From a teen in the U.S.: For a while I was using an acne medication that resulted in anxiety for me. I haven’ t used the medication in quite some time now, but the anxiety stuck around, although much less severe.
Basically what happens is that when I go to bed at night, I’m hit with an ever growing group of characters (a lot from horror movies I have never watched but will occasionally see pictures or mentions of while scrolling through social media). In my mind, I end up visualizing all of them in my room. I get a tightness in my chest and an inability to close my eyes because having my eyes open confirms for me that they aren’t there, even as I picture them in front of me.
I’m fine throughout most of the day. This only ever happens when I go to bed, although sometimes I’ll end up finding a trigger for it earlier in the day, and then it just makes going to bed worse.
I’ve tried a few different things to help me get to sleep, from reading (which usually ends up lasting for over an hour and I end up staying awake anyways) to imagining hero characters surrounding me and acting as a guard to protect me from the villain, to even just imagining that a purple barrier surrounds me and is impenetrable. Except that I always doubt it and it never actually feels secure.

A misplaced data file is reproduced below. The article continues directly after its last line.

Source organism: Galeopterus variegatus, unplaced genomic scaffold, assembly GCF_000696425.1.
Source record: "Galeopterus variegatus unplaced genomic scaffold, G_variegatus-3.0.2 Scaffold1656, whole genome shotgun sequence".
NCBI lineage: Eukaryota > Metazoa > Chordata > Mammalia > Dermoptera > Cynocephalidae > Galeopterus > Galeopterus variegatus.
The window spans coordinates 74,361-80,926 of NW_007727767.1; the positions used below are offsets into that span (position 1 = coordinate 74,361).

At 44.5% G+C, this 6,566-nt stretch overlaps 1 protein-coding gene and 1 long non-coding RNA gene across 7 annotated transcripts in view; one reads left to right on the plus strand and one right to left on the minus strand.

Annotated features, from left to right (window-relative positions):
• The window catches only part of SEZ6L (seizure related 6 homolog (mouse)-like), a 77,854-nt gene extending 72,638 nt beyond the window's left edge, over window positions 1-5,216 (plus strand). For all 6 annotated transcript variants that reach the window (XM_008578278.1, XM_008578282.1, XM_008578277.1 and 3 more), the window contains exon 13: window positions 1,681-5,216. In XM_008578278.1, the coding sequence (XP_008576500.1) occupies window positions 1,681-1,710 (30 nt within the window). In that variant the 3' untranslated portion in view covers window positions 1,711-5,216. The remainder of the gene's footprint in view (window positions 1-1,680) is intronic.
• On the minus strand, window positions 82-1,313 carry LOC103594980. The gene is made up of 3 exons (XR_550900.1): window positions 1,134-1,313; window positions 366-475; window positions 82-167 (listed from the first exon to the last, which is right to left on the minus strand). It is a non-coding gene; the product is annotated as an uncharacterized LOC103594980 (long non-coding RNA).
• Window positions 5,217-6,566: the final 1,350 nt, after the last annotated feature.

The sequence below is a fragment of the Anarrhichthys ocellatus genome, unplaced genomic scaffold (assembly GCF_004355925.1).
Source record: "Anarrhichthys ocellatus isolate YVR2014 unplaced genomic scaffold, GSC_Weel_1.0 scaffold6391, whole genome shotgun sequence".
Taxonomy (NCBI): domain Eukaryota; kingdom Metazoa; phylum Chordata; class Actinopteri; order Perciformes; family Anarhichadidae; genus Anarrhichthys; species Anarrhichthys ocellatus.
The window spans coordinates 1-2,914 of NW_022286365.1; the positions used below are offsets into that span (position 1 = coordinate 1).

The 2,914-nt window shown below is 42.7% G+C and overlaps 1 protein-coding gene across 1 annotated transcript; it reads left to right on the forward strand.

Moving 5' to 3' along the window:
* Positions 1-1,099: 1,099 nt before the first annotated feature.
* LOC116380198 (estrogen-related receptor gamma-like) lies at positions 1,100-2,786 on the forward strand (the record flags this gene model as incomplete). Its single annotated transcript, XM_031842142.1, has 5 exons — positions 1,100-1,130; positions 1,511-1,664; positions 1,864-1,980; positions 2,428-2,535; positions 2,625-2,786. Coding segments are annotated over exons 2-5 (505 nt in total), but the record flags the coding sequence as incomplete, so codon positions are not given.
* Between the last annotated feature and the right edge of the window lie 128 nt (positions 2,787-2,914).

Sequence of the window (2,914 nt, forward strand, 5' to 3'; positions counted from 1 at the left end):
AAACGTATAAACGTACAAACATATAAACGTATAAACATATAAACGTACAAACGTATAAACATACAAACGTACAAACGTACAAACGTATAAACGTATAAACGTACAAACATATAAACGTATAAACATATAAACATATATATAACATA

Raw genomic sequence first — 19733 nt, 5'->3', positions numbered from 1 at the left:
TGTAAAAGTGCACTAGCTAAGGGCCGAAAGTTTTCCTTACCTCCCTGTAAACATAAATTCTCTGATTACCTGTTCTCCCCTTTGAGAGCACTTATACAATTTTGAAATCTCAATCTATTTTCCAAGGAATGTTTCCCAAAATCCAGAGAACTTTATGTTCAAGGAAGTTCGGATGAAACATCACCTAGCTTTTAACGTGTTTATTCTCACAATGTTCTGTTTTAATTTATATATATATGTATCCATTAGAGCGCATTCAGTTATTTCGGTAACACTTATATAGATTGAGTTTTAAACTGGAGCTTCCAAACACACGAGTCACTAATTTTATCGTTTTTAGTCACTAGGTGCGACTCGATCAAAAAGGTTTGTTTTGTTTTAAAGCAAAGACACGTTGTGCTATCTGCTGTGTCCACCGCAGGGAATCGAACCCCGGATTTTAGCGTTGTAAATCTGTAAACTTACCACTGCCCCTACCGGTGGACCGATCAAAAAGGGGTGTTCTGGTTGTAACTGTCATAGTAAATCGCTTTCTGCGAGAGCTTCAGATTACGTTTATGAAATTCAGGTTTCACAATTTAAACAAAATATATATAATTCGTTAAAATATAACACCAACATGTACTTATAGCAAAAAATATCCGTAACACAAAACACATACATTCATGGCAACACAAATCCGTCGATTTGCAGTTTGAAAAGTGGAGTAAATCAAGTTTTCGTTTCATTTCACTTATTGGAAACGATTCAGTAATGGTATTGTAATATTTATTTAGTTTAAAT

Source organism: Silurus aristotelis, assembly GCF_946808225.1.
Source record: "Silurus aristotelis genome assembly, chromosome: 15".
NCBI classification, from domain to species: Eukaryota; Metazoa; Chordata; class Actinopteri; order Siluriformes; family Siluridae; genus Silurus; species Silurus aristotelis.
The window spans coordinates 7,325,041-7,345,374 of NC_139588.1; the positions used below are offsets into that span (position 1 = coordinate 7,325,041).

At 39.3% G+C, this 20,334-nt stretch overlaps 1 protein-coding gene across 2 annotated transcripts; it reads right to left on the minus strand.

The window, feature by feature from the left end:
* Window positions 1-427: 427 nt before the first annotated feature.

So I guess my question is what calming techniques are there to help me ignore these characters or what can I do to simply stop myself from thinking about them? Cause I’m a 16 year old girl and still ask my mom to sit with me while I try to sleep on bad nights and I’m pretty much afraid of the dark. None of it works to help me sleep well and I kinda need that to go about the rest of life happily.
You’re correct. Your anxiety is still with you. At this point, you are scared that you are going to be scared, which makes you even more scared. You have a vivid imagination so you’ve come up with “characters” that make your fear make a kind of sense. Now they have taken on a life of their own.
You’ve already done the kinds of things I would initially suggest for someone like yourself — superheroes, a barrier, having someone sit with you, etc. None of them are working. It’s okay to admit that to yourself. Anxiety is often too difficult for a person to manage without external help.
So the next step is to see a counselor who specializes in anxiety disorders. Anxiety is very treatable. A combination of some medication (at least for a while) and talk therapy to help you better cope with the anxiety is probably what you need. If you were seeing me, I’d probably suggest some cognitive behavioral strategies and maybe some self-hypnosis as things to try.
I’m very glad you wrote to us here at Psych Central. Reaching for some help this way is an important first step. Now, please: Take the next step and ask your mom to help you find a specialist to help you address the anxiety so you can enjoy the rest of your teen years (and the rest of your life) without feeling constantly threatened.
I wish you well.